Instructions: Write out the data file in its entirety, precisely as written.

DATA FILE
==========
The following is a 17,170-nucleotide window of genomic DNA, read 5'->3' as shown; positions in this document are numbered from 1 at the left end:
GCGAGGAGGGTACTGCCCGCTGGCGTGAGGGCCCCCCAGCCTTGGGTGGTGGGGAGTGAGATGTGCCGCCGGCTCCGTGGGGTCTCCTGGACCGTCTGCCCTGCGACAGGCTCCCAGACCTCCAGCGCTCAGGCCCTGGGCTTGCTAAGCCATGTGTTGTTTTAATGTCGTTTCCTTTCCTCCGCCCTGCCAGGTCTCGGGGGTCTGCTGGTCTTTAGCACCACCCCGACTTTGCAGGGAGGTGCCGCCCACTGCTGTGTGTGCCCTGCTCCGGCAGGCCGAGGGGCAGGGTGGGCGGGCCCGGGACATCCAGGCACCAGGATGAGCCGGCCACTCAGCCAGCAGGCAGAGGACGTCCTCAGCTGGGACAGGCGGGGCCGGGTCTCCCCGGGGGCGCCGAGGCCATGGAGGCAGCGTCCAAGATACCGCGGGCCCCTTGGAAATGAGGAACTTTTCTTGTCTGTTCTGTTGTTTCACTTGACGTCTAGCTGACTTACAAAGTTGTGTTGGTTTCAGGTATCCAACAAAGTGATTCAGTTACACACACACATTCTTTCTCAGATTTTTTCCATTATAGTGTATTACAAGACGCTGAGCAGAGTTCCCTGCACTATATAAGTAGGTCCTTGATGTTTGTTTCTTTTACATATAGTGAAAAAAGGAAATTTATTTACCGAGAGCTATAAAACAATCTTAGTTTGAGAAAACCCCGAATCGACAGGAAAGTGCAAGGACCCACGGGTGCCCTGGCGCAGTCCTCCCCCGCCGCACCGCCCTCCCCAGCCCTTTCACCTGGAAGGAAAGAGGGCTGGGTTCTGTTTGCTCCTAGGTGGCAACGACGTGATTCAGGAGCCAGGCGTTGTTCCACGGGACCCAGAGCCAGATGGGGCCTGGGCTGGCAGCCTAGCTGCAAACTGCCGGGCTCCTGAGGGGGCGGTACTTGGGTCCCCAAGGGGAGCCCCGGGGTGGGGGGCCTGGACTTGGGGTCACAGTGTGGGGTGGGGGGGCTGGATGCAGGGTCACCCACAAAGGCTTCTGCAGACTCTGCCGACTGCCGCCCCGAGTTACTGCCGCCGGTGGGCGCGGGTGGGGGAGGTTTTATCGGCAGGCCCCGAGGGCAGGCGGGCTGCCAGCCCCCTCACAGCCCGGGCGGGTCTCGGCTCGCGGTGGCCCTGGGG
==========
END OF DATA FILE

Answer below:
The following is a 17,170-nucleotide window of genomic DNA, read 5'->3' as shown; positions in this document are numbered from 1 at the left end:
GCGAGGAGGGTACTGCCCGCTGGCGTGAGGGCCCCCCAGCCTTGGGTGGTGGGGAGTGAGATGTGCCGCCGGCTCCGTGGGGTCTCCTGGACCGTCTGCCCTGCGACAGGCTCCCAGACCTCCAGCGCTCAGGCCCTGGGCTTGCTAAGCCATGTGTTGTTTTAATGTCGTTTCCTTTCCTCCGCCCTGCCAGGTCTCGGGGGTCTGCTGGTCTTTAGCACCACCCCGACTTTGCAGGGAGGTGCCGCCCACTGCTGTGTGTGCCCTGCTCCGGCAGGCCGAGGGGCAGGGTGGGCGGGCCCGGGACATCCAGGCACCAGGATGAGCCGGCCACTCAGCCAGCAGGCAGAGGACGTCCTCAGCTGGGACAGGCGGGGCCGGGTCTCCCCGGGGGCGCCGAGGCCATGGAGGCAGCGTCCAAGATACCGCGGGCCCCTTGGAAATGAGGAACTTTTCTTGTCTGTTCTGTTGTTTCACTTGACGTCTAGCTGACTTACAAAGTTGTGTTGGTTTCAGGTATCCAACAAAGTGATTCAGTTACACACACACATTCTTTCTCAGATTTTTTCCATTATAGTGTATTACAAGACGCTGAGCAGAGTTCCCTGCACTATATAAGTAGGTCCTTGATGTTTGTTTCTTTTACATATAGTGAAAAAAGGAAATTTATTTACCGAGAGCTATAAAACAATCTTAGTTTGAGAAAACCCCGAATCGACAGGAAAGTGCAAGGACCCACGGGTGCCCTGGCGCAGTCCTCCCCCGCCGCACCGCCCTCCCCAGCCCTTTCACCTGGAAGGAAAGAGGGCTGGGTTCTGTTTGCTCCTAGGTGGCAACGACGTGATTCAGGAGCCAGGCGTTGTTCCACGGGACCCAGAGCCAGATGGGGCCTGGGCTGGCAGCCTAGCTGCAAACTGCCGGGCTCCTGAGGGGGCGGTACTTGGGTCCCCAAGGGGAGCCCCGGGGTGGGGGGCCTGGACTTGGGGTCACAGTGTGGGGTGGGGGGGCTGGATGCAGGGTCACCCACAAAGGCTTCTGCAGACTCTGCCGACTGCCGCCCCGAGTTACTGCCGCCGGTGGGCGCGGGTGGGGGAGGTTTTATCGGCAGGCCCCGAGGGCAGGCGGGCTGCCAGCCCCCTCACAGCCCGGGCGGGTCTCGGCTCGCGGTGGCCCTGGGG